Some movies are entertaining, interesting while they are running and yet completely forgettable. That doesn’t make them good or bad, it’s just the way they are. New York fits in this category. I didn’t find myself gushing about it the next day and yet when I suggested my friends go watch it, it wasn’t out of spite (I suffered, so shall everyone else!)!
New York, as is obvious, is based on how the 9/11 affected the lives of the protagonists. Not in a documentary sort of way but rather in the form of a story. It revolves around the lives of 3 friends, played by Katrina, Neil Nitin Mukesh and John Abraham. The movie traces their relationship from college to 7 years later in completely different circumstances.
Being a Yash Raj Film, the eyes were treated to rich visuals, beautiful cinematography and imagery that would make even the drabbest of cities enthralling. The music was good (though not memorable) and did not seem to stretch forever. The screenplay would fluctuate between the present where Neil is being interrogated (rather politely) by Irfaan Khan (where have I seen that before?) to flashbacks on his life in college. Though not seat gripping, the narrative did not fall and kept us involved and interested.
Which brings me to the actors. Katrina Kaif is so incredibly gorgeous that it becomes irrelevant to expect her to act. She played her bubbly part well and did I mention how pretty she looked?? John Abraham seems to be getting more confident with each film. He definitely commanded screen presence in this one and is a feast for one’s eyes as well!! Which leaves us with Neil Nitin Mukesh. What a disaster! And this comes from a self confessed fan post his debut in Johhny Gaddar. The man seems to be at a loss of words, fumbling through the script and being dragged along by the others. I had moments where I wanted to reach into the screen and shake him awake but I managed to hold myself back! Irfaan Khan has done so many of these police/ FBI roles that even he seems to have lost interest in them. His constant repetition of dialogues (you have been ‘detained’) and references to Islam where completely irrelevant (on the jetty trying to tell Neil about the greatness of USA) were unnecessary. All in all, he’s done better.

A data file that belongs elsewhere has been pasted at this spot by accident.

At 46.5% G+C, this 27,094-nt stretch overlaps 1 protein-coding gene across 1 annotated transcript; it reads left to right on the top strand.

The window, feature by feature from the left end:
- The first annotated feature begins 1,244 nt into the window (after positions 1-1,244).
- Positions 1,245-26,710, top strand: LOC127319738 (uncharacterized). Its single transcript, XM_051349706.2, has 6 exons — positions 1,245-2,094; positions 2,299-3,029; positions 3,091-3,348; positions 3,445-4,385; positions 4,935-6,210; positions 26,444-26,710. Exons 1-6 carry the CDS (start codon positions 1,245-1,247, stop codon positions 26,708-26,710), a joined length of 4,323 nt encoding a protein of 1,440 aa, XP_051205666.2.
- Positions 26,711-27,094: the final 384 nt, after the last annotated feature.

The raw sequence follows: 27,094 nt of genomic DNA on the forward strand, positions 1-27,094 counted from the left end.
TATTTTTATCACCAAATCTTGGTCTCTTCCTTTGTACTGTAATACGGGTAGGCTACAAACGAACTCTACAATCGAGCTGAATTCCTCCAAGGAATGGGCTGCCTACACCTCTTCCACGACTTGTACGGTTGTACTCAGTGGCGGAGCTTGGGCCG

My problem with the movie perhaps stems from the fact that I invariably ended up comparing it with the Pakistani ‘Khuda Ke Liye’ also based on how 9/11 affected innocent people. The latter was a piece of art, a piece of cinema that I will make my children watch decades later. The acting, the screenplay, the music, the emotions – there wasn’t a single flaw I could find in the film. If you haven’t seen it, then do not fret, you will enjoy New York.
Go watch it with some friends, take it as light entertainment and try not to notice the misspelt Barrack (!!) Obama at the end!
Rating: 3 on 5
Paisa Wasool Moment: Katrina Kaif in her red streaked hair look.
She writes from the heart, says what she feels, and lives to explore. Alone in a crowd and often misunderstood, she's a nomad who finds home wherever she roams and immeasurable joy in the colours of the sunset sky. You'll find her dining alone with a book, on a table for one. This is her story.
Monday, June 29, 2009
'New York' Reviewed
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